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Manage Linux Environment Variables
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Using the set command to view variables and their values
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Setting the Value of a Variable
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As we discussed earlier, most of the environment variables used on a Linux system work great using the values assigned to them by the system In fact, there are many environment variables that you should not change! For example, changing the value of the HOSTNAME variable could cause problems with many services running on your system However, there are times when you will need to change the value assigned to an environment variable For example, you may need to add an additional directory to the end of the PATH variable This can be a handy way to make life easier for your users (and for you as well) In addition, you may need to edit the DISPLAY variable to configure your X Windows System to send its display to a remote computer Likewise, you may want to alter the shell prompt to display different information To do these tasks, you need to change the value of an environment variable This is relatively easy to do Simply enter variable=value at the shell prompt For example, suppose you installed an application in /var/opt/mydb named myapp
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9: Using the Linux Shell
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Using the env command to view variables and their values
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This path doesn t currently exist in your PATH variable and you want to add it so you won t have to use the full path when you want to run the program To do this, you can enter PATH=$PATH:/var/opt/mydb at the shell prompt, as shown in Figure 9-16 An important point to notice here is that I specified $PATH in the variable assignment command This includes the current value of the PATH variable in
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Setting the value of the PATH environment variable
Manage Linux Environment Variables
the new value assignment I then concatenated :/var/opt/mydb to the existing list of paths If you don t include $PATH in your reassignment, then the current directories in your PATH variable will be erased and replaced by the new path you specify in the command! When this happens, your system will start to experience a host of problems! Remember that setting the value of an environment variable will erase its current contents If you want to preserve the current contents, use the technique just shown If you do actually want to erase the contents of the variable and replace it with a new value, then you can simply enter variable=value at the shell prompt However, we ve still one more task to complete We ve assigned the value of PATH to include an additional directory However, the new value of the PATH variable applies only to the current shell If I were to open up another terminal session, the change that I made to PATH will not be applied This is shown in Figure 9-17 As you can see in Figure 9-17, the value of PATH doesn t include /var/opt/mydb even though I m still logged in as the same user To make the assignment apply to all shells, I need to export the new value of the variable To do this, I enter export variable at the shell prompt In this example, I need to enter export PATH at the shell prompt, as shown in Figure 9-18 After doing so, the new value assigned to PATH is made available to all other shells, including any subshells created by the current shell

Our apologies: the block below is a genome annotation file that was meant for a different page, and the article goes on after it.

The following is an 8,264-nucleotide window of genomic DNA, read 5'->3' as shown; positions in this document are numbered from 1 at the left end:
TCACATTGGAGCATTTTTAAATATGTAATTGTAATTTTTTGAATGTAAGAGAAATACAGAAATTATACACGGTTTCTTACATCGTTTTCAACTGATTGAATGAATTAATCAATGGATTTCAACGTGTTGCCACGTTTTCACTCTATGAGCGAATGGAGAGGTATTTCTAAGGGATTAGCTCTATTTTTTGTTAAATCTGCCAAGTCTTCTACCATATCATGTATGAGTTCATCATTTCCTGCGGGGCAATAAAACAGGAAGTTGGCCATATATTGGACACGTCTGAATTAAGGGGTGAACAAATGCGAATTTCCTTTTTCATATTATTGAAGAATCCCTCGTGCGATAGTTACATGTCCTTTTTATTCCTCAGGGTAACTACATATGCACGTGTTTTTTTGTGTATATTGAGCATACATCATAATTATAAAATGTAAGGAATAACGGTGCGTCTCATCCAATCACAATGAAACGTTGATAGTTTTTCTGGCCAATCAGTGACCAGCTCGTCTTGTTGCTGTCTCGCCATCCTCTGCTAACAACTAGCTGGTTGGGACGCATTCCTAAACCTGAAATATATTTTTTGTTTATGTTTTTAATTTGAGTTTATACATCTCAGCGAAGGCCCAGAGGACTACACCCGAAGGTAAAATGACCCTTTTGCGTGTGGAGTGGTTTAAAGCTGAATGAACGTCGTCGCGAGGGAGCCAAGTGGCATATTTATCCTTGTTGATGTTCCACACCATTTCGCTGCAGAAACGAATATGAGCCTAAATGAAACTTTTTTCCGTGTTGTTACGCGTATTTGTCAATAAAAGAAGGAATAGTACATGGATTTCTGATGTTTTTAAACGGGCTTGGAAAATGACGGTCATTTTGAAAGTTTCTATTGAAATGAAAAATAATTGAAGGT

Making Variables Persistent
One problem you will encounter in this process, however, is the fact that any new value you add to an environment variable will be lost after the system reboots If the
FIGURE 9-17
New variable value not exported
9: Using the Linux Shell
FIGURE 9-18
Exporting the new value of a variable
change you made needs to be persistent across system restarts, then you need to edit one of your bash configuration files, discussed at the beginning of the chapter, and add the variable assignment to the file In the preceding example, I probably want my new PATH variable value assignment to be automatically made each time the system restarts I don t want to have to manually set the value of PATH and export it each time the system reboots To do this, I can use the command to set the value of PATH to include /var/opt/ mydb as well as the command to export the PATH variable to one of the following bash configuration files:
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